05/29/2015 04:40 EDT | Updated 05/29/2016 05:59 EDT

"Hand-Crafted," "Farm Fresh" And Other Meaningless Food Marketing Claims

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Food companies and restaurants will do anything to get you to buy their products, including using bogus marketing claims. And by bogus, I mean "has no official meaning, but makes you think you're buying mom's home cooking when you're buying a piece of mass produced crap." It's a great marketing tool, and it works! Companies know that if you think their products are special in some way, you're way more likely to purchase them. Sneaky, right?

Here are the most popular food claims that are seen tricking people all over the place.

Artisanal: I think the word artisanal pretty much lost its luster after KFC and McDonalds started using it to describe some of their offerings.

Artisanal is supposed to essentially mean that the food was created in small batches, not in a factory. As a client of mine (who incidentally, produces real artisanal baked goods) says, "anything mass produced can't be artisanal!" She's right. So that Wendy's Artisanal Egg Sandwich? Not. Artisanal. Just a breakfast sandwich.

Hand-Crafted/Hand-Cut: This one always makes me laugh. You find it everywhere. Hand-crafted burgers. Hand-cut fries. Hand-crafted beer. Hand-crafted sandwiches. Wait, what?

I know what they're getting at when restaurants and companies use this phrase -- they want you to think that some poor soul is in the kitchen actually forming those burger patties, cutting those potatoes with an old kitchen knife and a cutting board, and reaching into that huge beer vat to test the hoppiness of your brew. Ha ha!! You know what? Even if someone is cutting their hand making your fries, it doesn't mean they taste better or are better for you. And really, think about it for a second. Do they have some incredible sandwich-making machine that's putting your "hand-crafted" ham and cheese together? I don't think so.

Farm Fresh: You know the restaurant wants you to think of the chef going out and sticking his hand under the hen to get her freshly-laid eggs just for your lovely, farm-fresh egg omelet. Perhaps in reality it's not as idyllic of a scenario, but where do you think eggs come from? And the word fresh? Well, that's open to interpretation, but no company or restaurant is going to advertise "rotten/old/crusty/from the dirty factory farm that sat on a truck for 4 days getting to our establishment" sort of food. Sorry for ruining your meal, but I speak the truth.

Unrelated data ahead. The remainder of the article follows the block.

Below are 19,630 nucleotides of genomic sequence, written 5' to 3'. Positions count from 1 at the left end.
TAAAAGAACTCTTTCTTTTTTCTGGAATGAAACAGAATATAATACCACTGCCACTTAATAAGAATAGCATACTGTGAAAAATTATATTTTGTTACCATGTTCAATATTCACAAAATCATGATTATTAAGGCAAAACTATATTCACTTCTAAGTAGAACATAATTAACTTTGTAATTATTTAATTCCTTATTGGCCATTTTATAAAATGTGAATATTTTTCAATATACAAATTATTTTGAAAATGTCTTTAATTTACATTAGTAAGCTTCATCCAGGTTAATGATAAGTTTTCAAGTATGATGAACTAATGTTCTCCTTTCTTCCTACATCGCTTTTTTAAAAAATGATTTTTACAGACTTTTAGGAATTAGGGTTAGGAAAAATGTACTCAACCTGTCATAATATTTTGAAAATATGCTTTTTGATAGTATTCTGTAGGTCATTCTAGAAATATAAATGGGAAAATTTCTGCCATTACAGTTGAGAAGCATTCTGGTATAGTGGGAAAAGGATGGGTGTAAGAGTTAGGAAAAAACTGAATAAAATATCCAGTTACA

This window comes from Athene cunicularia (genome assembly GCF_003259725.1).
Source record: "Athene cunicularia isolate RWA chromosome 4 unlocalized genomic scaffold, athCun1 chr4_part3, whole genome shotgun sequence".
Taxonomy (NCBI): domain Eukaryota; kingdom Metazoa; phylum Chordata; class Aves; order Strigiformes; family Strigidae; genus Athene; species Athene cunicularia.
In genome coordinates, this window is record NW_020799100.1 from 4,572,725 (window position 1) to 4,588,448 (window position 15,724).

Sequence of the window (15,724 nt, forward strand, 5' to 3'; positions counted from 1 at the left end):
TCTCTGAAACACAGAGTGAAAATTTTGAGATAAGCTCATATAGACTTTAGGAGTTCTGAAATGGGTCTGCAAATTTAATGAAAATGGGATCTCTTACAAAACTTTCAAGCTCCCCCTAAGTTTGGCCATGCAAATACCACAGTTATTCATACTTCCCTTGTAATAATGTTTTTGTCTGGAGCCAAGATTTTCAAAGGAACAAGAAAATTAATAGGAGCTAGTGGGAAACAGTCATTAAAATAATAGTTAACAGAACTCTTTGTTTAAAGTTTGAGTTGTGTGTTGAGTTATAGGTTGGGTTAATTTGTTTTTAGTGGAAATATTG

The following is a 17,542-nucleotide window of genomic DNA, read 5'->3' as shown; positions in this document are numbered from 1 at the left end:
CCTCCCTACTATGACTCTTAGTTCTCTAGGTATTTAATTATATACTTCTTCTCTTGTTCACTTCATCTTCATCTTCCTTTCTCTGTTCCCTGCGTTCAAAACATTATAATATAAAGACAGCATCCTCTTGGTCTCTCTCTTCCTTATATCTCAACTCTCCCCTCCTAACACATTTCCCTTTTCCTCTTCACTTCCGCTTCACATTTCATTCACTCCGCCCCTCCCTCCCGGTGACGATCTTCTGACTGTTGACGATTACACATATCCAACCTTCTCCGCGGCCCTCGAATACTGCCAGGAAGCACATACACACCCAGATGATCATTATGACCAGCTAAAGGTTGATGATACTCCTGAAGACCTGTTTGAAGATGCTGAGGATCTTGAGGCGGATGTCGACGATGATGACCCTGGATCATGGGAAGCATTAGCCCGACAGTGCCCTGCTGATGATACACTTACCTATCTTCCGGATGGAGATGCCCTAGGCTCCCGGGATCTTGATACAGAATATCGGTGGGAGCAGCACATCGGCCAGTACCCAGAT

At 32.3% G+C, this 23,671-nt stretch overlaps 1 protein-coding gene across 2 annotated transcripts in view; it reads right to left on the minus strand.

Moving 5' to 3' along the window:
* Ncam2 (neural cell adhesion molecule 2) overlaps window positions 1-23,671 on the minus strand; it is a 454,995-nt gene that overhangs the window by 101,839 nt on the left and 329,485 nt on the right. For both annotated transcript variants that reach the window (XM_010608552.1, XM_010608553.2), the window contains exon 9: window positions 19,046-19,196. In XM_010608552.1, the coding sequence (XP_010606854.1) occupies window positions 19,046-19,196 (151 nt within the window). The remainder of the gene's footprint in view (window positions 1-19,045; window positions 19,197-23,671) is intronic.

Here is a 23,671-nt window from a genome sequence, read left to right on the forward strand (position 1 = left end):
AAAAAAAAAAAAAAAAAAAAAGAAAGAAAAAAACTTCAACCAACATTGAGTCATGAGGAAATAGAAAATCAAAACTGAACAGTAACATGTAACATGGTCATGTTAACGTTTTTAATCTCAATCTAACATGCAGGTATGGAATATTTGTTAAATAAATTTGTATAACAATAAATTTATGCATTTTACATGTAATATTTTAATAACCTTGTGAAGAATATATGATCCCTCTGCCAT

Natural: Oh, this one. By now I hope you know that the word "natural," although used widely by food companies, has zero regulation in terms of how its used to describe food. That means that any company can slap "natural" on its packaging with the hopes that people will buy the product because it sounds healthier. I still have people telling me that the food they're eating is healthy because it's "natural." Really? I've said it before: the mushrooms in my backyard are natural. Snake venom and nightshade and puffer fish are natural too. They're also deadly. Wake up!

No Artificial Flavours or Colours: This one is popping up a lot now, especially because fast food restaurants are getting rid of artificial flavours and colours in their food to please consumers. Panera has taken them out, now Taco Bell and Pizza Hut are following suit. As I say though, a pig with lipstick is still a pig, and even though these companies seem to be doing something wonderful, it's a total marketing ploy. Do you think for one second that 1. the food is any healthier without artificial flavours and colours and 2. these companies would even think to do this if they didn't think it would spike profits? Panera didn't have a conflict of conscience over its ingredients, trust me. They are trying to appeal to the public's fear of anything "fake" to sell more product.

Sugar-Free: I recently gave a talk about diabetes, and I used a sugar-free turnover as a prop to prove that sugar-free doesn't mean healthy. Sugar is a villain now, but a 5lb chunk of pastry that's "sugar-free" is still a piece of crap. The quality of a food is not improved by taking out the sugar. Want something sweet? Have the real thing and get over it. Just don't eat the entire package. Quality matters!


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